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State v. Hill

SUPERIOR COURT OF NEW JERSEY APPELLATE DIVISION


August 28, 2007

STATE OF NEW JERSEY, PLAINTIFF-RESPONDENT,
v.
JAMES HILL AND HARCO NATIONAL INSURANCE CO., DEFENDANTS-APPELLANTS.

On appeal from the Superior Court of New Jersey, Law Division, Middlesex County, 04-04-593-I.

Per curiam.

NOT FOR PUBLICATION WITHOUT THE APPROVAL OF THE APPELLATE DIVISION

Submitted August 21, 2007

Before Judges Lisa and Holston, Jr.

Defendant, Harco National Insurance Company (Harco), is the surety in Middlesex County for criminal defendant, James Hill, who was released from custody on a $50,000 surety bond posted by Harco on April 13, 2004. On May 14, 2004, Hill failed to appear at a scheduled court proceeding. A bench warrant was issued for Hill's arrest and bail was forfeited.

The forfeiture was then set aside, after Hill was arrested in Essex County and transferred to Middlesex County. Bail was reinstated with the consent of Harco. Hill was again released on bail on September 10, 2004.

Thereafter, Hill failed to appear in court on August 29, 2005. As a result, a bench warrant for Hill's arrest was issued and bail was again ordered forfeited. Harco was notified of the forfeiture by "Notice of Bail Forfeiture for Surety" dated August 30, 2005. Thereafter, judgment was entered for the $50,000 posted in bail.

On September 14, 2006, Harco filed a motion for an order vacating the bail forfeiture and discharging the bail posted by Harco. The certification of Harco in support of its motion to vacate was an attorney's certification. There was no first party certification by a person with actual knowledge of Harco's efforts to locate and keep in touch with Hill filed by Harco in support of its motion. After entertaining oral argument, on September 15, 2006, the court denied Harco's motion.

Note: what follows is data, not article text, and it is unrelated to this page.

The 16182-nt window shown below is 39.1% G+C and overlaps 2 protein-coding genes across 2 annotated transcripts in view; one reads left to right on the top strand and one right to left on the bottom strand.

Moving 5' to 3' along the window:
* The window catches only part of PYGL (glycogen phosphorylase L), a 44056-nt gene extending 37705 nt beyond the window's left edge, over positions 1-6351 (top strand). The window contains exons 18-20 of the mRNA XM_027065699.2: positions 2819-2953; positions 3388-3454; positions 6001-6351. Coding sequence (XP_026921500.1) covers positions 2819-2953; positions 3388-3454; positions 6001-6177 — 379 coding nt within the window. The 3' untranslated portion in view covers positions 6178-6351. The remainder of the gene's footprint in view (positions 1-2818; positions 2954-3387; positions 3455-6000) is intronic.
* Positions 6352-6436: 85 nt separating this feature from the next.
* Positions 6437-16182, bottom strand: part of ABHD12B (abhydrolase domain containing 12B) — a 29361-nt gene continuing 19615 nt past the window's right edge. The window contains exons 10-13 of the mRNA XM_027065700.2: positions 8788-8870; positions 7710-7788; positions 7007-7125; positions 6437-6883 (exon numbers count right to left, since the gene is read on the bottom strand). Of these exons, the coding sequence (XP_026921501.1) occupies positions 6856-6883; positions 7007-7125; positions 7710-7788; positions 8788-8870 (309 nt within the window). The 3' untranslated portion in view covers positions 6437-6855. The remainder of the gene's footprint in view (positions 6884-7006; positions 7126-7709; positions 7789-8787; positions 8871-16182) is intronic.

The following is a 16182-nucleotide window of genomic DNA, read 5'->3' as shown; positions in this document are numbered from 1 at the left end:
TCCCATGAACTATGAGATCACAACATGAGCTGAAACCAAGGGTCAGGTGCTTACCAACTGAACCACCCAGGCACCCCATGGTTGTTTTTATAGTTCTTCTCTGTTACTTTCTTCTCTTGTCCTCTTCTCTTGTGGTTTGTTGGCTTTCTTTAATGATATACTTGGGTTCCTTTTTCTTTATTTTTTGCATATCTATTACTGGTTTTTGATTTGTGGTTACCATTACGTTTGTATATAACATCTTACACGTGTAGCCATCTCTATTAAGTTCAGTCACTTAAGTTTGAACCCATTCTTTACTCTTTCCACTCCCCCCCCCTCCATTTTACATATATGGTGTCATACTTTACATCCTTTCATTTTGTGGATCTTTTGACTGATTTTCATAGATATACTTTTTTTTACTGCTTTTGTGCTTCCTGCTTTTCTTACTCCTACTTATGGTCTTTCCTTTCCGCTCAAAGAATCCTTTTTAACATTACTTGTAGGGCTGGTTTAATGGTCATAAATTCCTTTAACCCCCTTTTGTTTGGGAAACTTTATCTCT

The court's oral opinion was memorialized in an order dated October 18, 2006. In addition to denying Harco's motion to vacate the bail forfeiture and discharge the surety bond, the order required Harco to pay the sum of $50,000, the amount of the underlying judgment by October 16, 2006, which amount was ordered to be distributed proportionally between the State and Middlesex County. Further, the judgment in the amount of $50,000 was to be vacated and the bond discharged of record upon the State's receipt of the full $50,000. If Harco failed to satisfy the judgment and until satisfaction was made, Harco was ordered removed from the bail registry and precluded from administering its bail bond business in the State.

Harco appeals the October 18, 2006, order denying its motion to vacate forfeiture and ordering discharge of the bond upon payment. On January 22, 2007, the trial court granted Harco's motion to post a supersedeas bond pending appeal. A superseadeas bond was posted January 30, 2007. We affirm the trial court's order.

Hill failed to appear in court on August 29, 2005 and a bench warrant was issued for his arrest. On October 18, 2005, defendant was discovered by the Middlesex County Prosecutor's Office to be imprisoned in the Erie County Prison in Buffalo, New York, where he was being detained on local charges. Based on this information, the Middlesex County Prosecutor's Office Fugitive Task Force (MCPO-FTF) contacted the Erie County Prison to confirm that Hill was still in its custody and forwarded the Middlesex County bench warrant as a detainer. At the time of Harco's motion, Hill was awaiting extradition from the Erie County Prison in Buffalo, New York to Middlesex County.*fn1